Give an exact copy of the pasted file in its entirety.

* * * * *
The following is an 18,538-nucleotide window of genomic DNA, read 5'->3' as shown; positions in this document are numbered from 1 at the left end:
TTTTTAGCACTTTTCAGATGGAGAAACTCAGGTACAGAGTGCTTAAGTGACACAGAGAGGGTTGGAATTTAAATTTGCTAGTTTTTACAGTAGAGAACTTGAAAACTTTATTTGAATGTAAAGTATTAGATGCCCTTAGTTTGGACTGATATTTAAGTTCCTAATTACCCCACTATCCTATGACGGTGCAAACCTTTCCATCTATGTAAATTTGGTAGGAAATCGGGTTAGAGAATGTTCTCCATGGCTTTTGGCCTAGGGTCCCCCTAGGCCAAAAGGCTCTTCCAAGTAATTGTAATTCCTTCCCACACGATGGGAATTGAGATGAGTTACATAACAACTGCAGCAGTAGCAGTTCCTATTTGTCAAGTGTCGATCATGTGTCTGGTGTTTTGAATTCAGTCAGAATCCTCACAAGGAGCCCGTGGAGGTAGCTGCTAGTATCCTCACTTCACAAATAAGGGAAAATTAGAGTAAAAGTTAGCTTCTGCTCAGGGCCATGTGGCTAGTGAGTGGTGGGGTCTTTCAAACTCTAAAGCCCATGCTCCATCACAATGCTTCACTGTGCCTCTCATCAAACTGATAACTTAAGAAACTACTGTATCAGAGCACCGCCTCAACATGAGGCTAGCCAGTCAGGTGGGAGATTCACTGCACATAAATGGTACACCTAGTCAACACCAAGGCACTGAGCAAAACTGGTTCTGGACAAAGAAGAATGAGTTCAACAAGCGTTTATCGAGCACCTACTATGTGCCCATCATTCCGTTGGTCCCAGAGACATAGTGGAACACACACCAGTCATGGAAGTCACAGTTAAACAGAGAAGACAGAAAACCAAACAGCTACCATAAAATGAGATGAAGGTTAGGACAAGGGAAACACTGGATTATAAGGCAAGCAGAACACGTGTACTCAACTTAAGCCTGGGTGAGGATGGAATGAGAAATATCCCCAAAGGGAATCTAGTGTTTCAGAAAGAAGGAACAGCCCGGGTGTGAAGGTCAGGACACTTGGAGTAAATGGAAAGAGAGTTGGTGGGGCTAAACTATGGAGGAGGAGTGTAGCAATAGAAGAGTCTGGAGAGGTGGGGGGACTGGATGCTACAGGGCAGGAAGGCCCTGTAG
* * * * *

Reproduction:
The following is an 18,538-nucleotide window of genomic DNA, read 5'->3' as shown; positions in this document are numbered from 1 at the left end:
TTTTTAGCACTTTTCAGATGGAGAAACTCAGGTACAGAGTGCTTAAGTGACACAGAGAGGGTTGGAATTTAAATTTGCTAGTTTTTACAGTAGAGAACTTGAAAACTTTATTTGAATGTAAAGTATTAGATGCCCTTAGTTTGGACTGATATTTAAGTTCCTAATTACCCCACTATCCTATGACGGTGCAAACCTTTCCATCTATGTAAATTTGGTAGGAAATCGGGTTAGAGAATGTTCTCCATGGCTTTTGGCCTAGGGTCCCCCTAGGCCAAAAGGCTCTTCCAAGTAATTGTAATTCCTTCCCACACGATGGGAATTGAGATGAGTTACATAACAACTGCAGCAGTAGCAGTTCCTATTTGTCAAGTGTCGATCATGTGTCTGGTGTTTTGAATTCAGTCAGAATCCTCACAAGGAGCCCGTGGAGGTAGCTGCTAGTATCCTCACTTCACAAATAAGGGAAAATTAGAGTAAAAGTTAGCTTCTGCTCAGGGCCATGTGGCTAGTGAGTGGTGGGGTCTTTCAAACTCTAAAGCCCATGCTCCATCACAATGCTTCACTGTGCCTCTCATCAAACTGATAACTTAAGAAACTACTGTATCAGAGCACCGCCTCAACATGAGGCTAGCCAGTCAGGTGGGAGATTCACTGCACATAAATGGTACACCTAGTCAACACCAAGGCACTGAGCAAAACTGGTTCTGGACAAAGAAGAATGAGTTCAACAAGCGTTTATCGAGCACCTACTATGTGCCCATCATTCCGTTGGTCCCAGAGACATAGTGGAACACACACCAGTCATGGAAGTCACAGTTAAACAGAGAAGACAGAAAACCAAACAGCTACCATAAAATGAGATGAAGGTTAGGACAAGGGAAACACTGGATTATAAGGCAAGCAGAACACGTGTACTCAACTTAAGCCTGGGTGAGGATGGAATGAGAAATATCCCCAAAGGGAATCTAGTGTTTCAGAAAGAAGGAACAGCCCGGGTGTGAAGGTCAGGACACTTGGAGTAAATGGAAAGAGAGTTGGTGGGGCTAAACTATGGAGGAGGAGTGTAGCAATAGAAGAGTCTGGAGAGGTGGGGGGACTGGATGCTACAGGGCAGGAAGGCCCTGTAG